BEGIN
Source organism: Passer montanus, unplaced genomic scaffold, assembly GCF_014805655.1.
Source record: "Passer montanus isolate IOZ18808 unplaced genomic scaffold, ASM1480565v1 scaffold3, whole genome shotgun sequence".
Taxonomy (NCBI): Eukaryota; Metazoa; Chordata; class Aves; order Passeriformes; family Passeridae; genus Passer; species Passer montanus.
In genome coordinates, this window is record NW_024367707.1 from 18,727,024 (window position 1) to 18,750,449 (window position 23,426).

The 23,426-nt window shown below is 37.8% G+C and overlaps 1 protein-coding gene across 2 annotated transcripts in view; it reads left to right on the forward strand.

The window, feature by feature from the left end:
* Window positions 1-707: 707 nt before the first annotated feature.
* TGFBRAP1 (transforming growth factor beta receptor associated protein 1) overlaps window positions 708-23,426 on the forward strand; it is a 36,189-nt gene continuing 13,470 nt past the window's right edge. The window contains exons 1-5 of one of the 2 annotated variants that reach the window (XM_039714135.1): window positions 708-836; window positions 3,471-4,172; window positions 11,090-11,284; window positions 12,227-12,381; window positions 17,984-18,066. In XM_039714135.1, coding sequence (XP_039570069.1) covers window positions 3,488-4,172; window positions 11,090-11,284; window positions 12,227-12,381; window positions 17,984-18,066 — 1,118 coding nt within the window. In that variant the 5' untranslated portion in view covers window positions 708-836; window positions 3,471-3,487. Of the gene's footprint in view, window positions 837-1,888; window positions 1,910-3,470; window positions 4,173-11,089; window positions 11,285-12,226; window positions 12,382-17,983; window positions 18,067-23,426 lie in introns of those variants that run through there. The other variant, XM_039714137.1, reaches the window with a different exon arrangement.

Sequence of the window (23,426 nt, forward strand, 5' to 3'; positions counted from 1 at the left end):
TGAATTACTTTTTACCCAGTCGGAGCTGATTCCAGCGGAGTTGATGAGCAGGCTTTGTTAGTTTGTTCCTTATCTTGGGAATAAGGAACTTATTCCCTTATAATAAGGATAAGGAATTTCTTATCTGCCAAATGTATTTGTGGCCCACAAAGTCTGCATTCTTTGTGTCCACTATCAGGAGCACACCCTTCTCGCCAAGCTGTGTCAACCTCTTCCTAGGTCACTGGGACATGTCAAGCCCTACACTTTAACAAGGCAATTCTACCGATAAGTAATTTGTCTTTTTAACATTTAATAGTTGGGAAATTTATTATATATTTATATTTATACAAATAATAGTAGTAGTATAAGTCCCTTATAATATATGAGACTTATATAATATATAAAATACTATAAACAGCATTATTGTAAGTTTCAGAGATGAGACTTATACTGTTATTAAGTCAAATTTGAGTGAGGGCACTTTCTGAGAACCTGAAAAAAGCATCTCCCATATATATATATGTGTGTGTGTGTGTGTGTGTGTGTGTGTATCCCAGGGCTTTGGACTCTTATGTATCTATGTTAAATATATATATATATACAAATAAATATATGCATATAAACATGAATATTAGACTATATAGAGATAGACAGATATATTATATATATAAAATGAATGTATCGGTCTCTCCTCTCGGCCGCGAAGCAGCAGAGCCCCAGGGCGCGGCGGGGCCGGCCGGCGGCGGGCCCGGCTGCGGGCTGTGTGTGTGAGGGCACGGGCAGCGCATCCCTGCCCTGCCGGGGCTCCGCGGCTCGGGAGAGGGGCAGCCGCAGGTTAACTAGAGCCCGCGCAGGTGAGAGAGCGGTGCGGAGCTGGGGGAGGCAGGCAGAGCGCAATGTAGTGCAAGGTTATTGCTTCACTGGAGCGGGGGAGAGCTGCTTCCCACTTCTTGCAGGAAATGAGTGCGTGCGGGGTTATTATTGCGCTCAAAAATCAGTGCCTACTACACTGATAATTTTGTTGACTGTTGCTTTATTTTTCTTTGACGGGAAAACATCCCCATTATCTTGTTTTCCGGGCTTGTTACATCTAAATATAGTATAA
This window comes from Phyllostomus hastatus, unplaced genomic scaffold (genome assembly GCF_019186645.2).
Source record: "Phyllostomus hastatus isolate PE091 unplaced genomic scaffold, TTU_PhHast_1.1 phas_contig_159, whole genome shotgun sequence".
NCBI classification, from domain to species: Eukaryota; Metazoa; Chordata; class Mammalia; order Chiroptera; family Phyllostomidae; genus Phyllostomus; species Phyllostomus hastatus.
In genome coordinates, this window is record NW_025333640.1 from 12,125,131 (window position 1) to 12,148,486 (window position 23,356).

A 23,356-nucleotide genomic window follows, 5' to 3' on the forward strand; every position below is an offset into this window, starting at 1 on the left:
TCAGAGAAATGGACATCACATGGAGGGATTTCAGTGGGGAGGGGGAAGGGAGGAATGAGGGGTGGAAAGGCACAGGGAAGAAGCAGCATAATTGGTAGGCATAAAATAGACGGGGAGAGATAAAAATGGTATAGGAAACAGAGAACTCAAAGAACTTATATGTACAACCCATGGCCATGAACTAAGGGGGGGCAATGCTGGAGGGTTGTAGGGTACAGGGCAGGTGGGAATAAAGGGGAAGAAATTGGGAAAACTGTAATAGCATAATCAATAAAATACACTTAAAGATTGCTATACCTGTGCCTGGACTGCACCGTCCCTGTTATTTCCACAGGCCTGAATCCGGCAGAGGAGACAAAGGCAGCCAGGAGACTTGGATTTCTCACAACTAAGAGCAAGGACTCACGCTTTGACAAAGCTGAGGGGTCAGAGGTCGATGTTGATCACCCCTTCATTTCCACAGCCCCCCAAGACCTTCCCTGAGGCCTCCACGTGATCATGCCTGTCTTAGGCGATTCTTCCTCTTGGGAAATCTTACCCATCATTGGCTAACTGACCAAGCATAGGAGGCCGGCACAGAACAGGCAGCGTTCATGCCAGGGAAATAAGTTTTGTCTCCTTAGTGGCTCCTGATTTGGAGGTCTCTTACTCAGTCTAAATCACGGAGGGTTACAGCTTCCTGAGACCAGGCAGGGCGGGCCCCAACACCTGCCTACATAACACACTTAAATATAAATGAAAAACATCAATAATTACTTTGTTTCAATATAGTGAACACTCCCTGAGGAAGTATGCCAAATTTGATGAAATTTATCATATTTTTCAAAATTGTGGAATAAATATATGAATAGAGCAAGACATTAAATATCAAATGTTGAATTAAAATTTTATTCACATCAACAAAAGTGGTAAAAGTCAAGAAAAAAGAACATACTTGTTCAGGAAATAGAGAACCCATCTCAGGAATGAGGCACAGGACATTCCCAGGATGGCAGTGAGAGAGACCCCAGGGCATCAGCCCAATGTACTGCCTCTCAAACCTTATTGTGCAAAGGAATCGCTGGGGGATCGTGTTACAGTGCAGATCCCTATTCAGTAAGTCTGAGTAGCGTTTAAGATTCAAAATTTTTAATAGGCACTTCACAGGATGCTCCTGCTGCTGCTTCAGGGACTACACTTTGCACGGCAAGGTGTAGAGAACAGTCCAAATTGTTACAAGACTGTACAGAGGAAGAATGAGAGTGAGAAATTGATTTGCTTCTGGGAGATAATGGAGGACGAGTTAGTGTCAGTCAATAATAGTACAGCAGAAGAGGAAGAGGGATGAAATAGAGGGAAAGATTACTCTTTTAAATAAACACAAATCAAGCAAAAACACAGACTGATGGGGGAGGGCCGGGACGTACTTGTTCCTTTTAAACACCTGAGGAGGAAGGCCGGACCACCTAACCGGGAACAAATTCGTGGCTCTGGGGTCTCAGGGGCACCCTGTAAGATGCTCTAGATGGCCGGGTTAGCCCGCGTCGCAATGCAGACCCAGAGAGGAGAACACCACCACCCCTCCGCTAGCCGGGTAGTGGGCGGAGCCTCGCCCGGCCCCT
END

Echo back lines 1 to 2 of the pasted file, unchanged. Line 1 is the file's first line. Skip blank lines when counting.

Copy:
Source organism: Passer montanus, unplaced genomic scaffold, assembly GCF_014805655.1.
Source record: "Passer montanus isolate IOZ18808 unplaced genomic scaffold, ASM1480565v1 scaffold3, whole genome shotgun sequence".